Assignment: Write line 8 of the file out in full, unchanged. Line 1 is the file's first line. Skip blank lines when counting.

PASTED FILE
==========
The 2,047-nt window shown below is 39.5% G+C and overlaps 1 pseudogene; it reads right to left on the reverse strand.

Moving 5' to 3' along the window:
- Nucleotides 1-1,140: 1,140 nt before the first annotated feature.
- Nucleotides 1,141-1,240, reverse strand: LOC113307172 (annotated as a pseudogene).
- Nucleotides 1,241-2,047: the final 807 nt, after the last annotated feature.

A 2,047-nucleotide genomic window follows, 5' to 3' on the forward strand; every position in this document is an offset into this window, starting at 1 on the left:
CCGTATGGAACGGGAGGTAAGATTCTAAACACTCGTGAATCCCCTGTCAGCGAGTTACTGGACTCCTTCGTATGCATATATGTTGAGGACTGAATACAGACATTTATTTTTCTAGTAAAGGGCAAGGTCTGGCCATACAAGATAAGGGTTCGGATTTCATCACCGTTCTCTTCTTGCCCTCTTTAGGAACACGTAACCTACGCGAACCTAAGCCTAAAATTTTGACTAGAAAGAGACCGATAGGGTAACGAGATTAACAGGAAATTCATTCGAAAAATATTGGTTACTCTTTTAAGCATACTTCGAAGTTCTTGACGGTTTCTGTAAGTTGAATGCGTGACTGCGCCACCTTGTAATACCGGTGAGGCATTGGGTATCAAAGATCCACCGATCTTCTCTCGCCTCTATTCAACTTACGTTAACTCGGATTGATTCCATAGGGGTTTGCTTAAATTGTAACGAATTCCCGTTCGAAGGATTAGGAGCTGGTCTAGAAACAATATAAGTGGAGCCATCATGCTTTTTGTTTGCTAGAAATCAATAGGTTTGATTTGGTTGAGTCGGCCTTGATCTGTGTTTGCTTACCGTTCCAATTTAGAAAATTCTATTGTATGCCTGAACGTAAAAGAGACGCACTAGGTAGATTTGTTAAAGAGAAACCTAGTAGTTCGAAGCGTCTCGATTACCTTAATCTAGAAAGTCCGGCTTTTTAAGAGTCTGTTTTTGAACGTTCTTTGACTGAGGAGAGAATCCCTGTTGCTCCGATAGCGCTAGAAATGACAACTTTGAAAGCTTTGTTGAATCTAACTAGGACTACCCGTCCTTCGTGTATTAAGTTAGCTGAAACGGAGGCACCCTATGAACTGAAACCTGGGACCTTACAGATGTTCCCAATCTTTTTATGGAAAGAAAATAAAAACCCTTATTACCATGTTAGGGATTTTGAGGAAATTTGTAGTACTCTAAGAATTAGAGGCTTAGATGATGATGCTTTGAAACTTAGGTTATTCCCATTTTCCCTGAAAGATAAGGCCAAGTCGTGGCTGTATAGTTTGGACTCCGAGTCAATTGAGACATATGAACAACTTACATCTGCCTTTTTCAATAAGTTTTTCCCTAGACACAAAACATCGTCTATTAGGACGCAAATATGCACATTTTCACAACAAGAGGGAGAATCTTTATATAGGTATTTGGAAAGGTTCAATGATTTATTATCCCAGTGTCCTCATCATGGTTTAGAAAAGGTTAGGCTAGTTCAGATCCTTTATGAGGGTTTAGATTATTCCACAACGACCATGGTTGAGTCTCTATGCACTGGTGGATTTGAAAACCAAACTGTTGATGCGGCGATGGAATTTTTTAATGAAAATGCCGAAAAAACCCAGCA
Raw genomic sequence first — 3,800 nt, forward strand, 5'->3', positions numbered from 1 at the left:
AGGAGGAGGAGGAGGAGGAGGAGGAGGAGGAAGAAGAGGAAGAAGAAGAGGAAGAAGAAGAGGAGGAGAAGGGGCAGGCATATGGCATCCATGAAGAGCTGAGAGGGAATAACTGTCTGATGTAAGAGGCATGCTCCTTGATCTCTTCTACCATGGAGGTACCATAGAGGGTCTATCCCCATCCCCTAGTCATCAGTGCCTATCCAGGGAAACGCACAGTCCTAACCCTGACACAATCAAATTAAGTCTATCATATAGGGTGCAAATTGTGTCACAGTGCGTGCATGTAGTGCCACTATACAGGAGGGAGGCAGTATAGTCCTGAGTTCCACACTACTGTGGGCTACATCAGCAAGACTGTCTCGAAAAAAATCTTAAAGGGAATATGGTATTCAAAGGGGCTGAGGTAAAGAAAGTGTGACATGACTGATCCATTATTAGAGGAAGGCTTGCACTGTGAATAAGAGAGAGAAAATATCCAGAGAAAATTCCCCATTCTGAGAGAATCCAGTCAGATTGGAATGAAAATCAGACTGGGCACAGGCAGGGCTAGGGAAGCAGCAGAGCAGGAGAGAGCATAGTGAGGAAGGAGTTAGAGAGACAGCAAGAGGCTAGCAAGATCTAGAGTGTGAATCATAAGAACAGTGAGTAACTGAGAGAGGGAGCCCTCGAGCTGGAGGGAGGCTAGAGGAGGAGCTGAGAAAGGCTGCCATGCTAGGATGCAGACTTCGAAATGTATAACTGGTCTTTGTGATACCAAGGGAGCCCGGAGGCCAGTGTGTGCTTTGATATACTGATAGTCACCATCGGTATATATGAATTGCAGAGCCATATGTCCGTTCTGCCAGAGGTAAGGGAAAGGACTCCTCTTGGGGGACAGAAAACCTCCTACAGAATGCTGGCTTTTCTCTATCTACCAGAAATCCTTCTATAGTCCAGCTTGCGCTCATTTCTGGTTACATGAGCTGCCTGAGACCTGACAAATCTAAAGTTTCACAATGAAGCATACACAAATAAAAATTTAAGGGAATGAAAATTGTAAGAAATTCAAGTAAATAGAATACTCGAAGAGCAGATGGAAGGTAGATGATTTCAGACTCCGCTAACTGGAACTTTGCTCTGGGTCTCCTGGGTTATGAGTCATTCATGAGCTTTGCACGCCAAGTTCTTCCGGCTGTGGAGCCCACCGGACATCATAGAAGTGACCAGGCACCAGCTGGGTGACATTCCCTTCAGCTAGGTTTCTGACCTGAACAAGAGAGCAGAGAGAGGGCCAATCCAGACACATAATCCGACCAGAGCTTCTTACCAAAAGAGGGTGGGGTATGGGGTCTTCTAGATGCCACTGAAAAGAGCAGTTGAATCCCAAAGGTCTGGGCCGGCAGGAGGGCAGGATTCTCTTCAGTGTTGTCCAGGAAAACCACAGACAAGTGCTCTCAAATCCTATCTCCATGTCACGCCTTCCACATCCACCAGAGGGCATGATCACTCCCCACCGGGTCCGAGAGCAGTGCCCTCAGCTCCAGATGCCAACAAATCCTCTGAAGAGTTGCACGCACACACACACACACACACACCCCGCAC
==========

Raw genomic sequence first — 3,800 nt, forward strand, 5'->3', positions numbered from 1 at the left: